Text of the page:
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National Perspective

Washington's New Resident Clings to His 'Outsider' Image

Bush's tactic is not without risks--bashing the Beltway could anger his targets and undercut his vow to tone down the rhetoric.

March 13, 2001|JAMES GERSTENZANG and EDWIN CHEN | TIMES STAFF WRITERS

CRAWFORD, Texas — In Washington, barely a cross word will cross his lips when President Bush speaks in public about the nation's capital--its politics, its people, its personality, Democrats and all. He is working very hard at getting along.

But just listen to him when he's west of the Potomac. The tenor shifts. An undercurrent of disdain creeps in. He's ready to bash with the best of them, or at least disabuse anyone of the idea he may actually like life in Washington:

"I appreciate the fact that you've given me a chance to get outside of Washington--remember where I came from, to come to the heartland of America," he said Friday in Sioux Falls, S.D. "It's important for all of us in the federal government to continue to come to the heartland, because it's the land of good heart and the land of common-sense people.

"The problem is, some of the folks in Washington are used to spending orgies," he added. By that he meant Congress.

In short, the hinterland is everything Washington is not.

A Place Out of Touch

He spent roughly $185 million to get to Washington, and worked at it for two years. Now, Bush--a resident of the White House for seven weeks, but as the son of a president and vice president not a total stranger to its ways--is portraying himself as a beleaguered outsider. His Washington, as presented in speeches in the Dakotas, Iowa, Nebraska, and south to Arkansas, Georgia and Louisiana in recent weeks, is a place utterly out of step with mainstream America.

There is convention, if not perfect political pitch, to this approach. It has been followed by other former governors who moved to the White House and set themselves apart from what they disdainfully portrayed as the established culture of the nation's capital--but while there tried to get along with its practitioners too.

Indeed, the only president in the last quarter-century who did not begin his term this way was the 41st president, George Bush, this President Bush's father. To one degree or another, Jimmy Carter, Ronald Reagan and Bill Clinton each worked assiduously on the outsider image.

But Bush faces two obstacles: For one, he has put a high premium on his ability to get along with the other power centers in Washington, rather than antagonize them. For another, to succeed, this approach demands an underlying grass-roots anger with Washington, rather than what some experts see as the current chronic disdain mined by late-night comedians.

So he could find that it eventually backfires by antagonizing potential allies in Congress. And while it draws whoops of delight from the thousands of people who have packed his campaign-style rallies during his heartland travels over the last two weeks, it may not resonate with the vast throngs that pay little heed to Washington until crises arise, and are not overly upset with the capital.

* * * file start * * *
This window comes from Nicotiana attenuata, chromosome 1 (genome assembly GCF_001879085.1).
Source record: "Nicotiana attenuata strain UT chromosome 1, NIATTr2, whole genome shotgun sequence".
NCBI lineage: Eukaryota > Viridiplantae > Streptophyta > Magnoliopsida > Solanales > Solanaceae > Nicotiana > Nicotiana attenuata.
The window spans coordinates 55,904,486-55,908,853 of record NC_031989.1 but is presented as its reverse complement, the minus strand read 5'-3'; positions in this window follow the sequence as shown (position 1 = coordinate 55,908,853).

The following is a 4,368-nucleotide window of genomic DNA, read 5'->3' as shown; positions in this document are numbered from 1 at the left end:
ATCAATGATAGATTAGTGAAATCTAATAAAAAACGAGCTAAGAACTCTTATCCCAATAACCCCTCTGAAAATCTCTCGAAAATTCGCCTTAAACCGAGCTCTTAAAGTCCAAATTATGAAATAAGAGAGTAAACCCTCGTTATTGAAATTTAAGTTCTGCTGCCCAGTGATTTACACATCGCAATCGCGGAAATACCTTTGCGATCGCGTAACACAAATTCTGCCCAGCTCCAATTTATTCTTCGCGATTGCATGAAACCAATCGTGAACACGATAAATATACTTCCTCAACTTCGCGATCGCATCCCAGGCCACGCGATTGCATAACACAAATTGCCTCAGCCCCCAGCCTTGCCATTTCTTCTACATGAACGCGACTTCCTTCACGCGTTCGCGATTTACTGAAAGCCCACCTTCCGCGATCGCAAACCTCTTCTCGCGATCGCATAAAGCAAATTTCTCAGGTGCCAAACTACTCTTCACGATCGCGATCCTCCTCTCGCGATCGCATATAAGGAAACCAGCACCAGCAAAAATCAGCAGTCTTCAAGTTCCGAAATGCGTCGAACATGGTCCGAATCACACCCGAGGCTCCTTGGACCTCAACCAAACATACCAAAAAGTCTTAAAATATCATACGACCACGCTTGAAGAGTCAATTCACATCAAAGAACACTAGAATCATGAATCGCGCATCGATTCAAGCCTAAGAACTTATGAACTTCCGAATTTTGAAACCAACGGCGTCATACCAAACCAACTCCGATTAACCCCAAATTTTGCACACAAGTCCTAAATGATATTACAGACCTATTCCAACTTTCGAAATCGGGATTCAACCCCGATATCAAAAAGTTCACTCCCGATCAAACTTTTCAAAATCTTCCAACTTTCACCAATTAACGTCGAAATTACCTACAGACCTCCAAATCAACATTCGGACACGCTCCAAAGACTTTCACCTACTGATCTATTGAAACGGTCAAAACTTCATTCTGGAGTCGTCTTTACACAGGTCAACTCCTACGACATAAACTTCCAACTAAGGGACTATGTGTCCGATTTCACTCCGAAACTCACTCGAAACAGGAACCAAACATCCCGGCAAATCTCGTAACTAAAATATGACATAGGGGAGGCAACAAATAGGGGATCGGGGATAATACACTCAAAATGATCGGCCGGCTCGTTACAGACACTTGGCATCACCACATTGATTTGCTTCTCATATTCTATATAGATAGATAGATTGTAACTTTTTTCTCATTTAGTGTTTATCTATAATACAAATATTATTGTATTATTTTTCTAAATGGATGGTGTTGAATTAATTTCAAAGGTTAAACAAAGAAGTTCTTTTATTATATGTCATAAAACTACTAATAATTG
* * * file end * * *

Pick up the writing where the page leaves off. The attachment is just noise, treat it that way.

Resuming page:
"I suppose there's never any harm in trying to put a little anti-Washington populism in your repertoire. But it is largely inconsistent with his promise during the campaign to change the tone," said Thomas Mann, a senior member of the government studies team at the Brookings Institution, a Washington think tank.

And it goes beyond the gap between the language Bush is using on the road and his appeal for comity in Washington.

"There's a real disconnect between the rhetoric of bipartisanship and the policies that mean party polarization," Mann said.

A recent sampling of Bush on the road--as he made beyond-the-Beltway forays that eventually brought him to his ranch near here for a weekend retreat--shows him at a small-business round-table near Pittsburgh, referring to himself as "a freshman," much like the first-term member of Congress who was in the audience.

He promises more money for public schools, but emphasizes his reliance on local control. He defends his budget priorities in part by criticizing the conduct of the debate in Washington.

"Now the debate always seems to come out of Washington that, if you have tax relief, somebody is not going to get their Medicare check. Or if you have tax relief, somebody is not going to get a Social Security check. . . . And what I want to do is to remind Americans . . . that the surplus is your money; it is not the government's money."

Is all this what the public wants to hear?

Not necessarily, says Andrew Kohut, director of the Pew Research Center for the People and the Press, which keeps tabs on evolving public opinion and the attention the public is paying to Washington issues.

Bush's travels have drawn more attention to the tax plan than he would have earned had he remained in Washington and lobbied Congress directly, Kohut said. "But I don't think that going out and hitting Washington in the heartland is especially a good strategy. This is not 1994, when people were outraged and ready to put pressure on Washington to make big changes."

Pressuring Congress

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